Research output by the Centre is disseminated to relevant communities through the following:

  1. Books
  2. African Strategic Review Journal
  3. Africa Peace Review Journal
  4. Monographs and Occasional papers
  5. Seminars, Workshops and Conferences
  6. Briefing Sessions
  7. College Website
  8. Other appropriate media approved by the College Board

Individual Dimension

Research Fellows at the Centre, in addition to performing their regular College responsibilities, are expected to conduct research on issues of particular interest to them or their area of specialty. Such research endeavours could be undertaken in collaboration with colleagues at the College or with other scholars elsewhere, both within and outside Nigeria. The outcome of the research is usually disseminated in the form of books, journal articles, book chapters, seminar or conference papers, and policy briefs, among others.

Functions of the CSRS

The functions of the Centre Include:

  1. Support NDC in the conduct of research, documentation and publication of research findings in the broad area of strategic studies.
  2. Serve as think tank for the College, the Armed Forces of Nigeria (AFN) and the nation in the areas of defence, security, conflict management and peacekeeping.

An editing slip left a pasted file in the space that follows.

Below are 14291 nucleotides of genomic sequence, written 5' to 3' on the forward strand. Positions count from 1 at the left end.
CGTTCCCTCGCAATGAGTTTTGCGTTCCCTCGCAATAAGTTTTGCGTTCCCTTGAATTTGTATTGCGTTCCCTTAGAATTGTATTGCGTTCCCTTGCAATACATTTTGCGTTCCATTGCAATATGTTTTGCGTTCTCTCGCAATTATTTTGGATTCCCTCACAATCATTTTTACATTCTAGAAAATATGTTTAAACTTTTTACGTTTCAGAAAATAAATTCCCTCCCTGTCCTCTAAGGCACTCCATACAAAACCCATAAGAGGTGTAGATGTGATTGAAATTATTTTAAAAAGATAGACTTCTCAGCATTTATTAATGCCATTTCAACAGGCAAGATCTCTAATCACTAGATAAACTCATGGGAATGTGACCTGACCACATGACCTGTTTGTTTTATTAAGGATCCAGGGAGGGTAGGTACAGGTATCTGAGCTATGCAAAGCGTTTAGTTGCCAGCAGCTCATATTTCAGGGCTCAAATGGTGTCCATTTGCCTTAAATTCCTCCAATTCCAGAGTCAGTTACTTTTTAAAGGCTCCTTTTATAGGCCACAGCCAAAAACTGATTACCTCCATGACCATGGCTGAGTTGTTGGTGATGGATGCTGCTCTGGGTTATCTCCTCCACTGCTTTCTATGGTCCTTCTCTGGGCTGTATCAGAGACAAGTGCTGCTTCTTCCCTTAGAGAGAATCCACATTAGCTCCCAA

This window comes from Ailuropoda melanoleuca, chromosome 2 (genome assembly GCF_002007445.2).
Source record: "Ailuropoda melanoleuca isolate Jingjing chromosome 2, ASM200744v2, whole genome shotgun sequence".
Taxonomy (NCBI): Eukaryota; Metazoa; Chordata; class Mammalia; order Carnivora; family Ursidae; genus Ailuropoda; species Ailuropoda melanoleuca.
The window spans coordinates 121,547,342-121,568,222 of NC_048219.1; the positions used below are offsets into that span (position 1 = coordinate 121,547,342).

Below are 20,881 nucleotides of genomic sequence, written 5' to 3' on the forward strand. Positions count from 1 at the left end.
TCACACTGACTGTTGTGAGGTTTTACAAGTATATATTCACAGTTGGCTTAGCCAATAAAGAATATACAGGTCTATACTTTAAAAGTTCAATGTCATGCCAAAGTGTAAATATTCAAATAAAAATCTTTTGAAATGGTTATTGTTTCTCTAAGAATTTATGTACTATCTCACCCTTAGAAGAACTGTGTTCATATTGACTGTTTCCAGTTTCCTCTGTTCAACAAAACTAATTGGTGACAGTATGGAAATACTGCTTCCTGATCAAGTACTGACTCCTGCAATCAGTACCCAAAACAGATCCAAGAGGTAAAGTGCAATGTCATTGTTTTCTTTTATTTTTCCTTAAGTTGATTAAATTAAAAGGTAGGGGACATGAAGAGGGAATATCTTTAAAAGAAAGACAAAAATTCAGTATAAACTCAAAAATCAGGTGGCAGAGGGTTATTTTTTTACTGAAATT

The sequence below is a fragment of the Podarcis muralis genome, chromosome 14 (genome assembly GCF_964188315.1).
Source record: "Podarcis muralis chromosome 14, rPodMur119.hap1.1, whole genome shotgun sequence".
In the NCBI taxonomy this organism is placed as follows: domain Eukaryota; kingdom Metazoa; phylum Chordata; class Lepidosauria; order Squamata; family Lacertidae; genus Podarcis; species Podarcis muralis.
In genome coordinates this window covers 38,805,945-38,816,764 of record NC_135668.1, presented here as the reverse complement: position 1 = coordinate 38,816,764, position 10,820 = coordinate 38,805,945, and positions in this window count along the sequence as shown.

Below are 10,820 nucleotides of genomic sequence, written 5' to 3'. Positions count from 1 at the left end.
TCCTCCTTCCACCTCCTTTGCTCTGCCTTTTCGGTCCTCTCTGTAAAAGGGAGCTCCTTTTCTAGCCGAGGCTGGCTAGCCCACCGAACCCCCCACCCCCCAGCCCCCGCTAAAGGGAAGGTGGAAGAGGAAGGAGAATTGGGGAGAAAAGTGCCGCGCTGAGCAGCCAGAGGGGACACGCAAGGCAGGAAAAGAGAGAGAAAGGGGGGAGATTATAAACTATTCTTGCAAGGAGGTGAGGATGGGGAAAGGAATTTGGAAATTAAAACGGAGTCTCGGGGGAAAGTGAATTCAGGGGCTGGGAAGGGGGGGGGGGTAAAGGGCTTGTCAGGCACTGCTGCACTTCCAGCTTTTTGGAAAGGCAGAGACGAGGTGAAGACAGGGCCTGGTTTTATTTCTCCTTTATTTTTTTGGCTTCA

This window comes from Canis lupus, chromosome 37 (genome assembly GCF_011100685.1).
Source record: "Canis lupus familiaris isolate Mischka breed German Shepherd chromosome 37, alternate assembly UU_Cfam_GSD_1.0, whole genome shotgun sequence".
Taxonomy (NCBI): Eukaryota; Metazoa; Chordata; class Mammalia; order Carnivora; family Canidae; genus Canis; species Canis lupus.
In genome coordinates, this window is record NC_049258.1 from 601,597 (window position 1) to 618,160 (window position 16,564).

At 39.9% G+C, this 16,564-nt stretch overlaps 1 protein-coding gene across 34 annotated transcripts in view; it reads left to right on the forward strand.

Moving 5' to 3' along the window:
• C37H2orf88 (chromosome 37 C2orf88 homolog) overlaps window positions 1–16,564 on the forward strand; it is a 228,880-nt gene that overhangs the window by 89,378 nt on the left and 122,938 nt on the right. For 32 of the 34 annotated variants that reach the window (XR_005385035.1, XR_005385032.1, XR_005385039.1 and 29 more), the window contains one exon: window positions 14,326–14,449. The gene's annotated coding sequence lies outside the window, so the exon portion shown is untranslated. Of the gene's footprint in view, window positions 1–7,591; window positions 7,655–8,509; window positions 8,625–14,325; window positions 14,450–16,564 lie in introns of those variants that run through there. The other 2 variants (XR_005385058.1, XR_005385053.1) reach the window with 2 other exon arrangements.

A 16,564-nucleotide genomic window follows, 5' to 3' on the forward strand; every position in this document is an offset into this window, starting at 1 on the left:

3. Run training programmes in relevant areas of interest on national security and development.
  4. Monitor events and developments around the globe which affect the security of Nigeria in particular, and Africa at large.
  5. Organise regular seminars, workshops, dialogue sessions and conferences on topical issues that are of interest to security and defence in Nigeria, Africa and the world at large.
  6. Organise training programmes for civilian and military personnel going for Peacekeeping Management, Peace Support Operations and Diplomatic Operations.
  7. Participate in collaboration with regional and continental organisations, such as ECOWAS, SADC, IGAD, AMU, UN, EU, AU and ECCAS, among others, on relevant issues of defence, security, and strategic studies and peacekeeping.
  8. Collaborate with similar institutions within and outside the country in the areas of research and training.
  9. Provide internship and visiting fellowships for scholars within and outside Nigeria.
  10. Raise funds to meet research requirements.
  11. Publish and disseminate its research findings in journals, books, the internet and any other acceptable medium of wide circulation.
  12. Serve as ECOWAS Centre of Excellence for strategic level training and research in PSO.

Organisation and Structure